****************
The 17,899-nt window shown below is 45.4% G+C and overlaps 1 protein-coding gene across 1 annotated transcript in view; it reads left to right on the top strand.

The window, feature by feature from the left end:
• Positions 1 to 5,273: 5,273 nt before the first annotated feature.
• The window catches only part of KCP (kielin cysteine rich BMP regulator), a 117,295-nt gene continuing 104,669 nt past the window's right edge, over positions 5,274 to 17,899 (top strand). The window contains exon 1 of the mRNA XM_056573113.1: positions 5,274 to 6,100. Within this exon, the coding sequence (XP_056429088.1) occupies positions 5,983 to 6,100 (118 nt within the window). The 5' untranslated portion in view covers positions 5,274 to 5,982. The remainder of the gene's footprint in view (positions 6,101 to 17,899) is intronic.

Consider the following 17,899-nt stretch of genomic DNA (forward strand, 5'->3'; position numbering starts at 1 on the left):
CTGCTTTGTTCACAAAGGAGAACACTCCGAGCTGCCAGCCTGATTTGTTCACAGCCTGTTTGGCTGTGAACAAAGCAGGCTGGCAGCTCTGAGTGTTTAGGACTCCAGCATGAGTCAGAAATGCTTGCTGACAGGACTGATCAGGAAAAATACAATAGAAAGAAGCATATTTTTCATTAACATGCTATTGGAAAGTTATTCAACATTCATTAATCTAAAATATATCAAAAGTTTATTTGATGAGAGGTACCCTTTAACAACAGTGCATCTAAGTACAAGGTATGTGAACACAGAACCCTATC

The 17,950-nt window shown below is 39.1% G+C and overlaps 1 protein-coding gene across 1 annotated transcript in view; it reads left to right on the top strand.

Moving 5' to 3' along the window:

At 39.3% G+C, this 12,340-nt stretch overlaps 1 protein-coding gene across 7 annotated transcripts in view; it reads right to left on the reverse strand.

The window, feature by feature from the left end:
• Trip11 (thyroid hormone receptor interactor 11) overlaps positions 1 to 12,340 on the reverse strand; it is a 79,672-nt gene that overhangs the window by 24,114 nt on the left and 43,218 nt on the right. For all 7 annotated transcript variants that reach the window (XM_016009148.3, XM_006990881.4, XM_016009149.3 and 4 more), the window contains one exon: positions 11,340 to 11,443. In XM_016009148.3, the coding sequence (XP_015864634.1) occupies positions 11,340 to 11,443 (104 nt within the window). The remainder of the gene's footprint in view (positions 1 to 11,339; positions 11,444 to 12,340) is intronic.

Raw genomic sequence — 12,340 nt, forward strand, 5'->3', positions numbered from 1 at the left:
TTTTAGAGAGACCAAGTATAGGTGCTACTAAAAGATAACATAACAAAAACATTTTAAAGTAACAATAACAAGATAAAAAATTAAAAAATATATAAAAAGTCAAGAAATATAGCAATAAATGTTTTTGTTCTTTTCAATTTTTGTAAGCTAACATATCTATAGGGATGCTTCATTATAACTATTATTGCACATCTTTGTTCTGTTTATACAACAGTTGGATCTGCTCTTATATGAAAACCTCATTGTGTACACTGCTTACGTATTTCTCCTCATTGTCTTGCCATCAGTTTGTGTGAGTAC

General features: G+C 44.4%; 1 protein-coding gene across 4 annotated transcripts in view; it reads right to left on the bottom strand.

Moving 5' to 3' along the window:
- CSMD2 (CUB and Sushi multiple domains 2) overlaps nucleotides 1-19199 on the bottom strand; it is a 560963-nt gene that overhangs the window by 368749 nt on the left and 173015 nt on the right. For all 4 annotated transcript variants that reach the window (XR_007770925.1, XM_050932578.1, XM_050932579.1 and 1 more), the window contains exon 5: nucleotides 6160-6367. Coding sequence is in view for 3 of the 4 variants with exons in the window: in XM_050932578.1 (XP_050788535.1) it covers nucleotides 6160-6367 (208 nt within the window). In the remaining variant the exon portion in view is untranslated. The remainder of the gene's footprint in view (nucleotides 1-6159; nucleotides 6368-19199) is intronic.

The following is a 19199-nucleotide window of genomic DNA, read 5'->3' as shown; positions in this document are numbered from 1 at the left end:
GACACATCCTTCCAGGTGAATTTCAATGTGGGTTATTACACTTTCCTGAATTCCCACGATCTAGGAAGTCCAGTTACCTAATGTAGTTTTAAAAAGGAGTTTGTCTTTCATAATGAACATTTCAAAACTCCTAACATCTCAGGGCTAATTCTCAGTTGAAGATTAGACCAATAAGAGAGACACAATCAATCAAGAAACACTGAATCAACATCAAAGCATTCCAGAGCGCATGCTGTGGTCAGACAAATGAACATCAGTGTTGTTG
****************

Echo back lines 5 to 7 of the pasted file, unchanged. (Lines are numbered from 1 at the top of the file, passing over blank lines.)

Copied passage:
Consider the following 17,899-nt stretch of genomic DNA (forward strand, 5'->3'; position numbering starts at 1 on the left):
CTGCTTTGTTCACAAAGGAGAACACTCCGAGCTGCCAGCCTGATTTGTTCACAGCCTGTTTGGCTGTGAACAAAGCAGGCTGGCAGCTCTGAGTGTTTAGGACTCCAGCATGAGTCAGAAATGCTTGCTGACAGGACTGATCAGGAAAAATACAATAGAAAGAAGCATATTTTTCATTAACATGCTATTGGAAAGTTATTCAACATTCATTAATCTAAAATATATCAAAAGTTTATTTGATGAGAGGTACCCTTTAACAACAGTGCATCTAAGTACAAGGTATGTGAACACAGAACCCTATC

The 17,950-nt window shown below is 39.1% G+C and overlaps 1 protein-coding gene across 1 annotated transcript in view; it reads left to right on the top strand.